The Port of Everett agreed this week to terminate the lease and reclaim management of the Everett Marina Village property along the Everett waterfront. (Contributed photo)

Port pays $6.1M to reclaim lease of Everett Marina Village

EVERETT — The Port of Everett agreed this week to pay $6.1 million to buy back the ground lease of Everett Marina Village, which includes Anthony’s Homeport and Woodfire Grill.

Everett Marina Partners had a 50-year lease for the property through 2032. The property included five structures, nine tenants and nearly 210 parking spaces.

The partners were looking to sell the leasehold on the property, Lisa Lefeber, chief of policy and communications at the port, said in an email.

“It made the most sense for the port to reclaim the leasehold and the assets associated with that lease to ensure the stability of the village and the tenants that lease there,” Lefeber said.

Marina Village is south of the port’s Waterfront Place. The site includes Anthony’s, Moon Tree Asian Tapas, a hair salon, offices and medical uses.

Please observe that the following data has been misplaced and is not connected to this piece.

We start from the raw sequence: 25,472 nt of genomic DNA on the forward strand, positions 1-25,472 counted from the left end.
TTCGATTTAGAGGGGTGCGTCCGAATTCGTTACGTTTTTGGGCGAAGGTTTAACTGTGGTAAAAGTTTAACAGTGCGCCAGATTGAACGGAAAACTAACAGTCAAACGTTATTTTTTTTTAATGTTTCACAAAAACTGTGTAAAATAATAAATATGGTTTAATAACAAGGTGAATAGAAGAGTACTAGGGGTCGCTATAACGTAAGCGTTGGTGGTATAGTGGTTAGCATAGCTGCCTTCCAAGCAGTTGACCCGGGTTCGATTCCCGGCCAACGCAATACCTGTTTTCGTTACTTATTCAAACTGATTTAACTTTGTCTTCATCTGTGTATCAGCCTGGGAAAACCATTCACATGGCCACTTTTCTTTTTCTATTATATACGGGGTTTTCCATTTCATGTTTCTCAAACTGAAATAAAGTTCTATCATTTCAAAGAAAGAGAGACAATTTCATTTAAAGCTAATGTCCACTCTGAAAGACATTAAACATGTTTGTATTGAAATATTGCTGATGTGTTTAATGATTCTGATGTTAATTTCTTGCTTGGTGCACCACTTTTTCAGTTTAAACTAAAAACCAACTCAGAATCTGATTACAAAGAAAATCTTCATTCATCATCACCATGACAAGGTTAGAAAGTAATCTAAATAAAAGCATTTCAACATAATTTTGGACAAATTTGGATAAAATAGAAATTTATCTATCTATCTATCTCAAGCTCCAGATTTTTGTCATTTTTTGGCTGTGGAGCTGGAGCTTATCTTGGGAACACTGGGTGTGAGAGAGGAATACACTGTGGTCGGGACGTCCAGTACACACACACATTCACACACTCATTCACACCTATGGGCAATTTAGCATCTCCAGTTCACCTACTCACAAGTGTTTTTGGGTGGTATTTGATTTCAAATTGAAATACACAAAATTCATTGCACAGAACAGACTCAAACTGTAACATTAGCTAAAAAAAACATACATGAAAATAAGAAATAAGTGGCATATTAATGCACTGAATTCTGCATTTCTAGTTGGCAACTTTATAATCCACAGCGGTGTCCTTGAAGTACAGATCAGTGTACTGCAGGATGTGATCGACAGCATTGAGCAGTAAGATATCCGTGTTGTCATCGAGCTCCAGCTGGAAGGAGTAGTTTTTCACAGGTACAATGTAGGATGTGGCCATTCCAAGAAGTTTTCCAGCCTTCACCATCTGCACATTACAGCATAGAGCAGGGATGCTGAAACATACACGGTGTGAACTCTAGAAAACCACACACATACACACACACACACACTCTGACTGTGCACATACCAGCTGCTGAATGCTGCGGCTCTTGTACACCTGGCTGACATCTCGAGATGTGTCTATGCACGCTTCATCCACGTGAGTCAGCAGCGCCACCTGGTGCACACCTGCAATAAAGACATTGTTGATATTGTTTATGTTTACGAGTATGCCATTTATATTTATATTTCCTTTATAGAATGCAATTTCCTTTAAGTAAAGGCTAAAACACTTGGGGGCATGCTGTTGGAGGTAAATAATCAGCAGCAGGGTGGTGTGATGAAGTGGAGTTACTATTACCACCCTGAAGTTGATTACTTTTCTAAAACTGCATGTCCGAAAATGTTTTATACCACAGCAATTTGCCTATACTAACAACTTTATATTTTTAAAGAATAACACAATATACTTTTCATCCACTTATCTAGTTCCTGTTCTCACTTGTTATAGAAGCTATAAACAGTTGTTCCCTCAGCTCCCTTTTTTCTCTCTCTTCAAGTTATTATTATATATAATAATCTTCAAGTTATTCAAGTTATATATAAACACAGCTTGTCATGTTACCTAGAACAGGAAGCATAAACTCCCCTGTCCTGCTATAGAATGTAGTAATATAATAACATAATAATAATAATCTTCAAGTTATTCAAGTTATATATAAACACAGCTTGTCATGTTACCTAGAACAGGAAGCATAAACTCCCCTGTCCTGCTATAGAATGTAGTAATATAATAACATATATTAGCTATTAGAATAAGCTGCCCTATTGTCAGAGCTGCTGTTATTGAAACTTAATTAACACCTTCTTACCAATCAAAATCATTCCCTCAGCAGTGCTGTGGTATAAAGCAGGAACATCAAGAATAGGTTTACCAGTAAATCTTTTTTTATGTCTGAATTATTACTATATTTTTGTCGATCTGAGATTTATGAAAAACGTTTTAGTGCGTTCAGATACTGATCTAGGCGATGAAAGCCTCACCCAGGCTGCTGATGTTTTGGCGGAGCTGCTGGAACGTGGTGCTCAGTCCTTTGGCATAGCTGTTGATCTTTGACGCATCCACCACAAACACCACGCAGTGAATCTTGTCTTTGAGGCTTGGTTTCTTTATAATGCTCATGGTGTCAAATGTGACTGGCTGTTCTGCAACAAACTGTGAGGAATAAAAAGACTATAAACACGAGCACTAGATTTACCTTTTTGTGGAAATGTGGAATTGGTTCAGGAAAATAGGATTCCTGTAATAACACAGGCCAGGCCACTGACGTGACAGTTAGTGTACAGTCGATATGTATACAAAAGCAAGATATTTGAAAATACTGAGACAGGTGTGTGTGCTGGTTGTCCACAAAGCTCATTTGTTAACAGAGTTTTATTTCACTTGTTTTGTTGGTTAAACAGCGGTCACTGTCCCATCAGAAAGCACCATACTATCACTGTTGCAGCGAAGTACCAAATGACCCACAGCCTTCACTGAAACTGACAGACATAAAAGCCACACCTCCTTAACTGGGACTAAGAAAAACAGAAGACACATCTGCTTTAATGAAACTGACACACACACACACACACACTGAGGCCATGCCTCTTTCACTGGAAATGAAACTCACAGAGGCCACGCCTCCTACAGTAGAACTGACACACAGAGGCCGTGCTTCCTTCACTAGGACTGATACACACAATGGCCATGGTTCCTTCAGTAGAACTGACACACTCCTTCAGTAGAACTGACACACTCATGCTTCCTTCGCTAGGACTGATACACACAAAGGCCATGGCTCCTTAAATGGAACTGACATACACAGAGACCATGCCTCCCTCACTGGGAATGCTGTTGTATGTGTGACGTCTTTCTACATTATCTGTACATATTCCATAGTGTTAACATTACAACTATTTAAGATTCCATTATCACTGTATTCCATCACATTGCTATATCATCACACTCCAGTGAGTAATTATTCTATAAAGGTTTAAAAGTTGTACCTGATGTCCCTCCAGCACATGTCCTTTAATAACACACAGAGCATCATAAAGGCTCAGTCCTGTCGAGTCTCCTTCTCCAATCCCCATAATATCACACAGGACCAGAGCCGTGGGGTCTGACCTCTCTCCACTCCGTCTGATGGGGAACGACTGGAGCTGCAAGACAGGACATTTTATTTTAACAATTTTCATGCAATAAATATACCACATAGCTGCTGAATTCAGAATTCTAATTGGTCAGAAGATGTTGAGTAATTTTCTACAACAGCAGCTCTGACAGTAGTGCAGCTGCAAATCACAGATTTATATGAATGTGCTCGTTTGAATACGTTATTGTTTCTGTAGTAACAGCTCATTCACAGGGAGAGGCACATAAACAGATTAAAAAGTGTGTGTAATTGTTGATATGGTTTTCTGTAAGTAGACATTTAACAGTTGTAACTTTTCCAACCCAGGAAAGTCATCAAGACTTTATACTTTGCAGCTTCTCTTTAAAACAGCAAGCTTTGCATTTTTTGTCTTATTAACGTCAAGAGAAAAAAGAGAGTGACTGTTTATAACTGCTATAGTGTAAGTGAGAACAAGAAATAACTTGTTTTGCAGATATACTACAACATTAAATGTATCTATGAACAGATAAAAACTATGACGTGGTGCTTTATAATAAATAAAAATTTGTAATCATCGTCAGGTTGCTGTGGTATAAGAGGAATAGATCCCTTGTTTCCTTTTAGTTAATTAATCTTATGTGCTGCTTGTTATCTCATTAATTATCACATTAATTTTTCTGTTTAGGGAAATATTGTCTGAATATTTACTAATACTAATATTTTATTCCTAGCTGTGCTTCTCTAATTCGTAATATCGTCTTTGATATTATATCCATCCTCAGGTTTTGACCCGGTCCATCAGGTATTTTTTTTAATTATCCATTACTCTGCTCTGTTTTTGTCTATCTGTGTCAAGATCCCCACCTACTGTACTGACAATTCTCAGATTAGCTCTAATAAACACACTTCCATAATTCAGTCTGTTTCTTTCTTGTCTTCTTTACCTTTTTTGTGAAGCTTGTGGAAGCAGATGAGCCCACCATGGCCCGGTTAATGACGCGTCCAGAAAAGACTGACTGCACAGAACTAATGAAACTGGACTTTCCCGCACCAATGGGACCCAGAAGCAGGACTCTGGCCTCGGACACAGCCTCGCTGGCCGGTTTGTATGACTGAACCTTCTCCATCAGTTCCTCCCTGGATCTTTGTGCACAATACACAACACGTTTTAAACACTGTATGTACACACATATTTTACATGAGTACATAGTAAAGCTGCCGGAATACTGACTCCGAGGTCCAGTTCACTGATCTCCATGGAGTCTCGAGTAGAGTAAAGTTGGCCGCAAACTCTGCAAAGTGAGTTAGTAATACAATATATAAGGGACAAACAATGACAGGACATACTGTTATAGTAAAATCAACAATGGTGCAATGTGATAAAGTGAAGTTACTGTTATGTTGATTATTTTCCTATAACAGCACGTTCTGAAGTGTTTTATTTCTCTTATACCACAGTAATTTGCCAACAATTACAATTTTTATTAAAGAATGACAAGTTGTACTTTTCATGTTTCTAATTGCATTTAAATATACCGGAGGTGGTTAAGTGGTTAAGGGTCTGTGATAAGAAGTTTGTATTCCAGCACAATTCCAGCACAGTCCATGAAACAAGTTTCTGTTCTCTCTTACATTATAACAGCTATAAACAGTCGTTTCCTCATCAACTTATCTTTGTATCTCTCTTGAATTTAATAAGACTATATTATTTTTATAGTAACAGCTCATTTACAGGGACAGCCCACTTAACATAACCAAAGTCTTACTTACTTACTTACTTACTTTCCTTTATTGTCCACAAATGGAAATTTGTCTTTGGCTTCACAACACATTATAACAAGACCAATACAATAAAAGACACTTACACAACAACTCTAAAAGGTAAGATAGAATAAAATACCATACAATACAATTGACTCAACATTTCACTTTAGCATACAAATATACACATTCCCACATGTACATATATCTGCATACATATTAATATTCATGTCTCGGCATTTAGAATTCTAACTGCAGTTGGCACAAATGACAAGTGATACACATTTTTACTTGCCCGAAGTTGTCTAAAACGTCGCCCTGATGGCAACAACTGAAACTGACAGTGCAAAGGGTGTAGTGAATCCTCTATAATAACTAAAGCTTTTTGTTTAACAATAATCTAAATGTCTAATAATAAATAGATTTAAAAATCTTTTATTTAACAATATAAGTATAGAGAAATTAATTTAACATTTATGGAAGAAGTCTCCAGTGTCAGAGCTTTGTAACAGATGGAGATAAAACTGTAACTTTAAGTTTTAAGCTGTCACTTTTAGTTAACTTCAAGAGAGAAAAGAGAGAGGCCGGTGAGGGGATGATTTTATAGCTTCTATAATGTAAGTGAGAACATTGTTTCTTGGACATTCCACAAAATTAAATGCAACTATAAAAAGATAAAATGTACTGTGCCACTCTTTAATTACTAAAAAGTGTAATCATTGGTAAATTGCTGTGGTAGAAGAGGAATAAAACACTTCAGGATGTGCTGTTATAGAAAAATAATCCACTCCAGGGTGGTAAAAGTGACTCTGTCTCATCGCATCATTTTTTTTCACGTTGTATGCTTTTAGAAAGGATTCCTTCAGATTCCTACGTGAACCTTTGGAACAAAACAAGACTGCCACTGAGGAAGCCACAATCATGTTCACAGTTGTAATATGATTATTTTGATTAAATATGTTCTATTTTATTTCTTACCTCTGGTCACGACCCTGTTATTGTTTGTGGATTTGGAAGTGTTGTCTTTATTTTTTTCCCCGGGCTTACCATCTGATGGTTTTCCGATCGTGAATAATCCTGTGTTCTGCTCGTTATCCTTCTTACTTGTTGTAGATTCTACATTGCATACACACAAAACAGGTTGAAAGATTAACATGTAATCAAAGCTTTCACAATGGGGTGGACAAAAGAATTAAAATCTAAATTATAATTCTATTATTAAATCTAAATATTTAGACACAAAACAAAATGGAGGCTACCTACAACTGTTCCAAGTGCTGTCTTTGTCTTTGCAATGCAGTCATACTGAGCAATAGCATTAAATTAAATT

The site was originally developed in the early 1980s following port authorization of a 50-year ground lease with Diversified Marina Enterprises. Everett Marina Partners took shape with the addition of new partners in 1984.

Coast Real Estate Services has been managing the property for the past 20 years for California-based Everett Marina Partners. Coast Real Estate Service’s Mike Balicki represented the seller in arranging the sale.

The deal is a win for the partners, the port, the tenants and the public, said Tom Hoban, CEO of Coast Real Estate Services.

“The ground lease was within 16 years of expiring and the port had indicated it had no intention to extend the lease, so that doesn’t give the current landlord the ability to have a long-term view of the asset,” Hoban said.

Hoban praised praised Terrie Battuello, the port’s chief of business development, and her staff for working on the complicated transaction. The public will have more say in the future of the development, he said.

“We liked the idea of having the property in the port’s hands,” Hoban said. “The public would often approach us about what it wanted the Marina Village to be, but as a private owner the partners had to respond to what the market demanded.”

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